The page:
During REM dreams, the same part of your brain slows down as when you are improvising

While going through some scientific literature, I recently made a startling discovery.

One which I have not seen anywhere in other summaries of how creativity works or how it can be improved.

It is about what happens in your brain when you are sleeping.

There are several stages which your brain goes through when you are asleep, but one of the most important is called the Rapid Eye Movement (REM) phase.

This phase of sleep is associated with intensive dreaming.

But what I find fascinating is that during REM sleep, one part of the brain called the Dorsolateral Prefrontal Cortex actually reduces its activity (Source 1, Source 2, Source 3).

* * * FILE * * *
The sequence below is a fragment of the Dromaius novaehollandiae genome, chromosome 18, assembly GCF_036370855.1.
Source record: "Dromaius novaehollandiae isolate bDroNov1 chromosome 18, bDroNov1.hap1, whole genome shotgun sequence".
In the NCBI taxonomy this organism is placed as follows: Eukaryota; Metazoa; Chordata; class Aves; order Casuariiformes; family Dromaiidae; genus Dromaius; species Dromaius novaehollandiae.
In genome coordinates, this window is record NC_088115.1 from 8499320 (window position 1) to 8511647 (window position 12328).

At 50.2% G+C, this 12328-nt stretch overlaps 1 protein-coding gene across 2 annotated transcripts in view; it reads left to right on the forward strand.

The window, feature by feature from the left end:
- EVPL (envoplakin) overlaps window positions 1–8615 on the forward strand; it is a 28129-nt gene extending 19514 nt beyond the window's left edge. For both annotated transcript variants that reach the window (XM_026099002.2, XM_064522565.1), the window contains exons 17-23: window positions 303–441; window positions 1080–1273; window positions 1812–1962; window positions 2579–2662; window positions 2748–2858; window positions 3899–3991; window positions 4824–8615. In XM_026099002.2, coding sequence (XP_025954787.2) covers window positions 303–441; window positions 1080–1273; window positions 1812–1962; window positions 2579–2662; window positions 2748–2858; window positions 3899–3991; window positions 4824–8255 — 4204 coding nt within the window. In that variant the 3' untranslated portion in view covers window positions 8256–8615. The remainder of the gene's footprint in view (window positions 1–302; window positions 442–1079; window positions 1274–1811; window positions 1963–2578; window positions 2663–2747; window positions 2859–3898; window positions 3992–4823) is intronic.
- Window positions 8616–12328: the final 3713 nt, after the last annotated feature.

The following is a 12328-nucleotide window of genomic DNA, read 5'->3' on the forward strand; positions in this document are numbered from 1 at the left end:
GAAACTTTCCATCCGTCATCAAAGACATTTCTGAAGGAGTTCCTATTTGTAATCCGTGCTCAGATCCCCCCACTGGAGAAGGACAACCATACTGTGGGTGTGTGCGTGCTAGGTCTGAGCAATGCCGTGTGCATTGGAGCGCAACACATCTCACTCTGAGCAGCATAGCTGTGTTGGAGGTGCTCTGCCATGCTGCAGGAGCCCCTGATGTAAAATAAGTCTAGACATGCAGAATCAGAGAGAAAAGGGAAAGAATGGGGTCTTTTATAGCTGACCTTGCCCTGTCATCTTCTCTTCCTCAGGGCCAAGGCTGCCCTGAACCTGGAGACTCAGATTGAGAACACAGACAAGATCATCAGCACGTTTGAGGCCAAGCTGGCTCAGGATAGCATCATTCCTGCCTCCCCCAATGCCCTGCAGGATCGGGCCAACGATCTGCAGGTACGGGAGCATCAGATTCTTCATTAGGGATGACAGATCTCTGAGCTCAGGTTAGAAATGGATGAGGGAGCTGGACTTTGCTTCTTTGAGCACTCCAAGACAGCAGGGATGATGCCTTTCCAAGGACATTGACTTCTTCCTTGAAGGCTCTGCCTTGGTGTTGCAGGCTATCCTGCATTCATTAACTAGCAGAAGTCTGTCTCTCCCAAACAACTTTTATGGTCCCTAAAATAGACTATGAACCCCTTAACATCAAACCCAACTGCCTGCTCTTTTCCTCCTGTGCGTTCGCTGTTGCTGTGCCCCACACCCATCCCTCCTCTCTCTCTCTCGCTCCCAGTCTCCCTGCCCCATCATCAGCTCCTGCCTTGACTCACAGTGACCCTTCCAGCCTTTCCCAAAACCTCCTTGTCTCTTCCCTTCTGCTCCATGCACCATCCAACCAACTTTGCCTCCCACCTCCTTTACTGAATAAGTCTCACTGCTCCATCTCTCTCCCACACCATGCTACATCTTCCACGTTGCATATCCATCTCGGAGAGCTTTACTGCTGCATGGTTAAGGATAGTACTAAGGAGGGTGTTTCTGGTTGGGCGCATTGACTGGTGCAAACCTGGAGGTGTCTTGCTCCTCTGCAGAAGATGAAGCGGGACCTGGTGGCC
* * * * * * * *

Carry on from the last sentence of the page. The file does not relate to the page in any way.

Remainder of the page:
And this is the important parts of the brain whose role is to inhibit the thoughts you are aware of. The DLPFC therefore acts as a sort of censor or bouncer to the thoughts of the brain’s consciousness.

Research has suggested that the method of inhibiting the DLPFC during REM sleep is by the increased release of the neurotransmitter acetylcholine (Source 1, Source 2).

The link between REM sleep and improvisation

What I find fascinating is that several other studies have shown that the DLPFC also becomes less active when we improvise.

So this part of the brain region becoming less active is correlated not only with a phase when wild, vivid dreams can occur during sleep, but also when ideas can flow naturally and easily when we are awake.

This provides even more strong evidence that if we can train ourselves to inhibit ourselves less, and reduce the activity of the DLPFC, we can become more creative.

So try to censor yourself less, and overcome the comfort barrier that comes with developing and executing on new ideas.

This is the power of understanding the truth behind creativity.